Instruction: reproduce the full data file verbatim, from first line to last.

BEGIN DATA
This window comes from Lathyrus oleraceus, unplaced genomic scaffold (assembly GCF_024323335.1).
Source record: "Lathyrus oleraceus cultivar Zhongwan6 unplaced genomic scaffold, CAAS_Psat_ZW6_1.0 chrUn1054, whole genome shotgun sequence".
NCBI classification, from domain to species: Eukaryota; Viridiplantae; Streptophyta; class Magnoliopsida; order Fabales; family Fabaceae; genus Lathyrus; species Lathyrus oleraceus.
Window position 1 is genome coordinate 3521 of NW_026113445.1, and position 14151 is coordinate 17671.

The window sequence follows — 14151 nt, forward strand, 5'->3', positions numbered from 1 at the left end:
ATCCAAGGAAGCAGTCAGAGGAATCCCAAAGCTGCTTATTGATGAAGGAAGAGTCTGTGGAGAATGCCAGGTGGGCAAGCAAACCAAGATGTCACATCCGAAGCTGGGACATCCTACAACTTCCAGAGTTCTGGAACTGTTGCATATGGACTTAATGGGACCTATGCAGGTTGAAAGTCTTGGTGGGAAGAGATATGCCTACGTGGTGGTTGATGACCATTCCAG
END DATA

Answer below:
This window comes from Lathyrus oleraceus, unplaced genomic scaffold (assembly GCF_024323335.1).
Source record: "Lathyrus oleraceus cultivar Zhongwan6 unplaced genomic scaffold, CAAS_Psat_ZW6_1.0 chrUn1054, whole genome shotgun sequence".
NCBI classification, from domain to species: Eukaryota; Viridiplantae; Streptophyta; class Magnoliopsida; order Fabales; family Fabaceae; genus Lathyrus; species Lathyrus oleraceus.
Window position 1 is genome coordinate 3521 of NW_026113445.1, and position 14151 is coordinate 17671.

The window sequence follows — 14151 nt, forward strand, 5'->3', positions numbered from 1 at the left end:
ATCCAAGGAAGCAGTCAGAGGAATCCCAAAGCTGCTTATTGATGAAGGAAGAGTCTGTGGAGAATGCCAGGTGGGCAAGCAAACCAAGATGTCACATCCGAAGCTGGGACATCCTACAACTTCCAGAGTTCTGGAACTGTTGCATATGGACTTAATGGGACCTATGCAGGTTGAAAGTCTTGGTGGGAAGAGATATGCCTACGTGGTGGTTGATGACCATTCCAG